Thursday Three #47

Observations on three songs from the local Top 40 station:

  1. Ariana Grande – “Break Up with Your Girlfriend, I’m Bored.” Everything about this song is repulsive. I have never liked Ariana Grande; she always struck me as, frankly, ditzy and a bit of a slut. Or maybe I’m conflating her with her character from that idiotic Nickelodeon show Sam & Cat. I can only hope she wrote the song with a sense of humor because it could be funny, but I just can’t find the humor. Someone should write a song in response called “Stay Away from My Boyfriend, Get a Life.”
  2. Post Malone – “Better Now.” For some reason, I love everything I have heard by Post Malone. He has such a chill persona. When I listen, I feel like I’m wearing a stained tank top, sitting on an ancient couch in a filthy apartment with cigarette smoke floating around me, and drinking a beer while my homies banter in the kitchen. That is the vibe of his music. This song is about a guy with a broken heart, but even so, he still sounds so calm about it. This lyric sums it all up: “Life, it goes on, what can you do?”
  3. Marshmello, CHVRCHES – “Here with Me.” Probably the sweetest, most innocuous song on the radio today. I doubt I hear it much in a couple of months because of that, but I’ll enjoy it while it lasts. Reminds me of freshman year of high school, where life was all about innocent crushes and the biggest problem I had was homework.

Head Above Water

You typically can’t expect much depth from pop stars, but one would hope that Avril Lavigne has matured from her days as a tomboy back in 2002, and judging by her new song, “Head Above Water,” it seems that she has. Or maybe it was the near-death experience that finally did the trick. Miss Lavigne had been greatly suffering from Lyme disease, and in the midst of her deepest pain, she composed the song, in which she cries to God to “keep her head above water.”

The old saying “there are no atheists in foxholes” came to mind when I first heard the song. In the midst of great pain or anguish, many turn to God even when they had previously forsaken him or had never believed in him in the first place. I suppose Avril Lavigne is one of these. I don’t expect her to return to the Christian faith of her roots, but you never know (and you can always hope).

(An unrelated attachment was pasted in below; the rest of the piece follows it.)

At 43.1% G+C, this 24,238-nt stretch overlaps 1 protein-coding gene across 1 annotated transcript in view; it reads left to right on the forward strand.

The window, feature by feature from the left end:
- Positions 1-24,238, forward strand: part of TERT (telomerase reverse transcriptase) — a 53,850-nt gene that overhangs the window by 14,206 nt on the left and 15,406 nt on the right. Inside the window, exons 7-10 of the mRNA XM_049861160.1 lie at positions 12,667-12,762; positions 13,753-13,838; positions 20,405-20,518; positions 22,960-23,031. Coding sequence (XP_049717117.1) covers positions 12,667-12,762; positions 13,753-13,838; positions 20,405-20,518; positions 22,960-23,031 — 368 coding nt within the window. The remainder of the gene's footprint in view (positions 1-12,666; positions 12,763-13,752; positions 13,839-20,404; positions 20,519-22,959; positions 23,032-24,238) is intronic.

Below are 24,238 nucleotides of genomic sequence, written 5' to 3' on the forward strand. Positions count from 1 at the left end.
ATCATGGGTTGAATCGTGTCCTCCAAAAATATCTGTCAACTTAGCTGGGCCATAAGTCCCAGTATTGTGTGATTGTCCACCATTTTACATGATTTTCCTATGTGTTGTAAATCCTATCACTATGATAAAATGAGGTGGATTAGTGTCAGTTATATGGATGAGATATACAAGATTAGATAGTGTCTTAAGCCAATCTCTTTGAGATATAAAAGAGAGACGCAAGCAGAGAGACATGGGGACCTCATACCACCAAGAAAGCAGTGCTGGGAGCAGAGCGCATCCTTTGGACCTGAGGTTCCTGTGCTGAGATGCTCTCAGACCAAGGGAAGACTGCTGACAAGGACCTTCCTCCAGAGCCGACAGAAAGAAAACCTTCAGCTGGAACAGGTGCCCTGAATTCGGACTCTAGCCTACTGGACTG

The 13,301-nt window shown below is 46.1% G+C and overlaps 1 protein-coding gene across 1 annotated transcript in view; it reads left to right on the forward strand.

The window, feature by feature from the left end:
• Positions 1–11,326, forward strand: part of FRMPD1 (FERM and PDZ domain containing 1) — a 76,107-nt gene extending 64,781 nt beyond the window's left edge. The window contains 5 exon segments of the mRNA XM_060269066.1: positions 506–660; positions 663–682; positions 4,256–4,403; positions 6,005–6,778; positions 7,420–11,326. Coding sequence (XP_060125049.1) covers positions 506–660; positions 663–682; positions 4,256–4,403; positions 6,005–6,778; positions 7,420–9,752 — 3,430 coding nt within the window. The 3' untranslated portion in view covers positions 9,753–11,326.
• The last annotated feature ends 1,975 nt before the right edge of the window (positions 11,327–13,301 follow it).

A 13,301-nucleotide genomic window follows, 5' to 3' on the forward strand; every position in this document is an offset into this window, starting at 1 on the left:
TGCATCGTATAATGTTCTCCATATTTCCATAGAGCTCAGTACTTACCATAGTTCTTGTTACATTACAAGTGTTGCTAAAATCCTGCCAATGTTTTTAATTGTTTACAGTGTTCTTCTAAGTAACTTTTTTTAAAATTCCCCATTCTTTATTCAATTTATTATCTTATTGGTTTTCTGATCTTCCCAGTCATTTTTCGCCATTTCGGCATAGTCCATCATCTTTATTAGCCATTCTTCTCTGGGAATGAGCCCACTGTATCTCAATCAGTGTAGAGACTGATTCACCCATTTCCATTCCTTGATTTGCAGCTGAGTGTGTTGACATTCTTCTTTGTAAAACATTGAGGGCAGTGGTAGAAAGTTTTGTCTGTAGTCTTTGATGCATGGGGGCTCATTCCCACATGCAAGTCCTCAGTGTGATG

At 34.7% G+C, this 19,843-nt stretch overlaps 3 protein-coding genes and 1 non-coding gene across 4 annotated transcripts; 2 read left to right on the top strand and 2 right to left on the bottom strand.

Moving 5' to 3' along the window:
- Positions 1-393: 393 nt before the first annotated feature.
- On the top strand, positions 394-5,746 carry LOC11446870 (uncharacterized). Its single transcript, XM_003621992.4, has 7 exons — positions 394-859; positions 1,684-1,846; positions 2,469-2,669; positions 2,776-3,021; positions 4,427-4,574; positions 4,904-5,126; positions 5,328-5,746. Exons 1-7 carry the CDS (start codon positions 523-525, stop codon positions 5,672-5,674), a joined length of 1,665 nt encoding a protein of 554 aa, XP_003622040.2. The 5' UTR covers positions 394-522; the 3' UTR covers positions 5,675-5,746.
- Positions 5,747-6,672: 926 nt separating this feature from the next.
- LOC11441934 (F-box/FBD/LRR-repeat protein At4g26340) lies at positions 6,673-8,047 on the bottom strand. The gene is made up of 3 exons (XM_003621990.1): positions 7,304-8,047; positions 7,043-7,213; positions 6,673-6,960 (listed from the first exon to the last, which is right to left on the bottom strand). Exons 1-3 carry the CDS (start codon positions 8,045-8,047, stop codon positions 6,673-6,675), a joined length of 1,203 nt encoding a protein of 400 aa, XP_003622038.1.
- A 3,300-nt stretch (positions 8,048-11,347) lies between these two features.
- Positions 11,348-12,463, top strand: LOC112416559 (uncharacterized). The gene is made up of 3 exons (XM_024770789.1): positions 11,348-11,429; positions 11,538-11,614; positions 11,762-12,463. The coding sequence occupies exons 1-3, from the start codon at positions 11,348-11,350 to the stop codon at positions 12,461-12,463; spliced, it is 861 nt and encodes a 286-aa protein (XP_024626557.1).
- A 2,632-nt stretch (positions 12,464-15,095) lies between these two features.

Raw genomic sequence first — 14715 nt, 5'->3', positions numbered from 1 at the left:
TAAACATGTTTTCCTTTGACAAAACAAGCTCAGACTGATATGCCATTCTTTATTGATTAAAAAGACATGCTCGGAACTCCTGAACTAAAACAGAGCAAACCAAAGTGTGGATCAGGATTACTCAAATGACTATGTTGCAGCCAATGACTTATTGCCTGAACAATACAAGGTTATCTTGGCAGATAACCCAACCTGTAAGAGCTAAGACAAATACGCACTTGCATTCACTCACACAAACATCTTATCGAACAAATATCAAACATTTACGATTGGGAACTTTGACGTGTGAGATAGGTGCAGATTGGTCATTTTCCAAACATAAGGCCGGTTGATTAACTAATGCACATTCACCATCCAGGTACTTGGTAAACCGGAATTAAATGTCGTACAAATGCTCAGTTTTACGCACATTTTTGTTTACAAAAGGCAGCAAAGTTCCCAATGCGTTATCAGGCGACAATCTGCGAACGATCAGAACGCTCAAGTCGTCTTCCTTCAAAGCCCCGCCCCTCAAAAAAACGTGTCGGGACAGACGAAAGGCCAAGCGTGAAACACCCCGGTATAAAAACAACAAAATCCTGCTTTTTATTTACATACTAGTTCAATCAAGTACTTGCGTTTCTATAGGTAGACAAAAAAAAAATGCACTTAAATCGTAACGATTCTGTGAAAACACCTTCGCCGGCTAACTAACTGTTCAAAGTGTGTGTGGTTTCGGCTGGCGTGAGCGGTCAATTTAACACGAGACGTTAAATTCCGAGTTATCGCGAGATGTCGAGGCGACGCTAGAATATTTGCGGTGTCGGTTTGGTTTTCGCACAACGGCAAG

I find it amusing that the news outlets are calling “Head Above Water” a worship song, and to me, it is. If this was Lavigne’s very first single, everyone would be calling her a Christian artist and they’d sell her album in Christian bookstores, like they did with Evanescence’s first album.

But Avril Lavigne herself may not see the song that way—but rather as a pop ballad or an anthem to show strength in a difficult time. At the very end of the music video is a message about Lyme disease and the URL of Lavigne’s anti-Lyme foundation website. So it appears to be the song used to market her cause.

Either way, I really like the song, and it’s a nice departure from the junk on Top 40, which reminds me, now that I think of it, that I haven’t heard Lavigne’s song on the radio at all. I wonder why. Perhaps it’s because the teenagers who listen to Top 40 were very young or not even born when she was most popular, so they might not know who she is. That’s a scary thought.

Advent and the Waiting

Upon thinking of Advent, the first thing that leaped into my brain was this song by Tom Petty and the Heartbreakers:

Every day you get one more yard
You take it on faith, you take it to the heart
The waiting is the hardest part

Every Advent, we are waiting for the return of Christ as an infant. Every day, we are waiting for something, and we know that many of the things we are waiting for and praying for and hoping for will not come to fruition, but we wait anyway.

What is life but a big waiting room? In a way, we’re all metaphorically sitting in the DMV office waiting for our number to be called. Of course, there are times when it’s less mind-numbingly boring than that, but what it comes down to is that the waiting never truly ends until we die and reach the final judgment.

Many times, the pain of waiting comes from not knowing when the waiting will end. It does little good to wait for your own death because few of us know the exact day it will happen. Waiting for the end of a semester, the end of a job, or the end of an event is easier because we can count down the days.

How do you ease the pain of waiting? Perhaps prayer may work for some. Maybe it’s taking your mind off the wait by focusing on something else. Maybe it’s by doing everything in your power to shorten the wait.

Finding the joy in waiting is difficult, especially when what we might be waiting for isn’t particularly happy or exciting. In that case, you might be waiting for the unhappy event to be over.

Fortunately, in Advent, we know what we’re waiting for and we know the day and the hour. We know how many days we have to scramble and get ready for one of the holiest events of the year. We have a general sense, based on tradition, of what will happen during that day. But we don’t know the precise details, and it’s in those precise details that the joy comes through—those tiny memories we make that stick with us over time and become the subject of joyful stories for years to come.

Happy Advent!